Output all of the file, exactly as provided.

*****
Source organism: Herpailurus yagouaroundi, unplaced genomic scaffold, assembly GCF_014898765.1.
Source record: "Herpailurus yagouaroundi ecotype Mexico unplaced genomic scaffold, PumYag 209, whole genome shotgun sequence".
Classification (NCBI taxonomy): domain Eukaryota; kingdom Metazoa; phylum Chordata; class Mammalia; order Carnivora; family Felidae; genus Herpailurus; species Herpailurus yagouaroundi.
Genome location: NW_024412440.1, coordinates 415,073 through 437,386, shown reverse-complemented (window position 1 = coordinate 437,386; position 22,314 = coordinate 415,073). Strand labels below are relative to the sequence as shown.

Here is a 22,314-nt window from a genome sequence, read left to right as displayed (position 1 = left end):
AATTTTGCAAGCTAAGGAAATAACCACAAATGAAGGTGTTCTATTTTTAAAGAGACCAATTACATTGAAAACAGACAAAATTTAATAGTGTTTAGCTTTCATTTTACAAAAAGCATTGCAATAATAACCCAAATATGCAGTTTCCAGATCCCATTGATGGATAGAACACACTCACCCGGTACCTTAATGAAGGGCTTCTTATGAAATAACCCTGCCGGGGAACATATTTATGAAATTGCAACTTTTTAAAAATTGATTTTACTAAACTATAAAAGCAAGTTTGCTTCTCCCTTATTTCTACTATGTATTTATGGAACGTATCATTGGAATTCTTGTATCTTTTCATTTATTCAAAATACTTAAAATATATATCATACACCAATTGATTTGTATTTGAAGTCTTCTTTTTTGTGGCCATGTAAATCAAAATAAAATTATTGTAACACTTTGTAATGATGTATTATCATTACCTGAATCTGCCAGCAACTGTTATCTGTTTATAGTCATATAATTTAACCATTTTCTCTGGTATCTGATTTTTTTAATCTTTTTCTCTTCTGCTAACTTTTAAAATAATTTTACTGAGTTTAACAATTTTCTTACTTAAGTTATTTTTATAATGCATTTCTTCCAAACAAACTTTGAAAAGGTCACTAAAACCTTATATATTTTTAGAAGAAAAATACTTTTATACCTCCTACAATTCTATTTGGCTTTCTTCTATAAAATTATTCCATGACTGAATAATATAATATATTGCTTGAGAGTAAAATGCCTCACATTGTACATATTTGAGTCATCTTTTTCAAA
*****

Source organism: Herpailurus yagouaroundi, unplaced genomic scaffold, assembly GCF_014898765.1.
Source record: "Herpailurus yagouaroundi ecotype Mexico unplaced genomic scaffold, PumYag 209, whole genome shotgun sequence".
Classification (NCBI taxonomy): domain Eukaryota; kingdom Metazoa; phylum Chordata; class Mammalia; order Carnivora; family Felidae; genus Herpailurus; species Herpailurus yagouaroundi.
Genome location: NW_024412440.1, coordinates 415,073 through 437,386, shown reverse-complemented (window position 1 = coordinate 437,386; position 22,314 = coordinate 415,073). Strand labels below are relative to the sequence as shown.

Here is a 22,314-nt window from a genome sequence, read left to right as displayed (position 1 = left end):
AATTTTGCAAGCTAAGGAAATAACCACAAATGAAGGTGTTCTATTTTTAAAGAGACCAATTACATTGAAAACAGACAAAATTTAATAGTGTTTAGCTTTCATTTTACAAAAAGCATTGCAATAATAACCCAAATATGCAGTTTCCAGATCCCATTGATGGATAGAACACACTCACCCGGTACCTTAATGAAGGGCTTCTTATGAAATAACCCTGCCGGGGAACATATTTATGAAATTGCAACTTTTTAAAAATTGATTTTACTAAACTATAAAAGCAAGTTTGCTTCTCCCTTATTTCTACTATGTATTTATGGAACGTATCATTGGAATTCTTGTATCTTTTCATTTATTCAAAATACTTAAAATATATATCATACACCAATTGATTTGTATTTGAAGTCTTCTTTTTTGTGGCCATGTAAATCAAAATAAAATTATTGTAACACTTTGTAATGATGTATTATCATTACCTGAATCTGCCAGCAACTGTTATCTGTTTATAGTCATATAATTTAACCATTTTCTCTGGTATCTGATTTTTTTAATCTTTTTCTCTTCTGCTAACTTTTAAAATAATTTTACTGAGTTTAACAATTTTCTTACTTAAGTTATTTTTATAATGCATTTCTTCCAAACAAACTTTGAAAAGGTCACTAAAACCTTATATATTTTTAGAAGAAAAATACTTTTATACCTCCTACAATTCTATTTGGCTTTCTTCTATAAAATTATTCCATGACTGAATAATATAATATATTGCTTGAGAGTAAAATGCCTCACATTGTACATATTTGAGTCATCTTTTTCAAA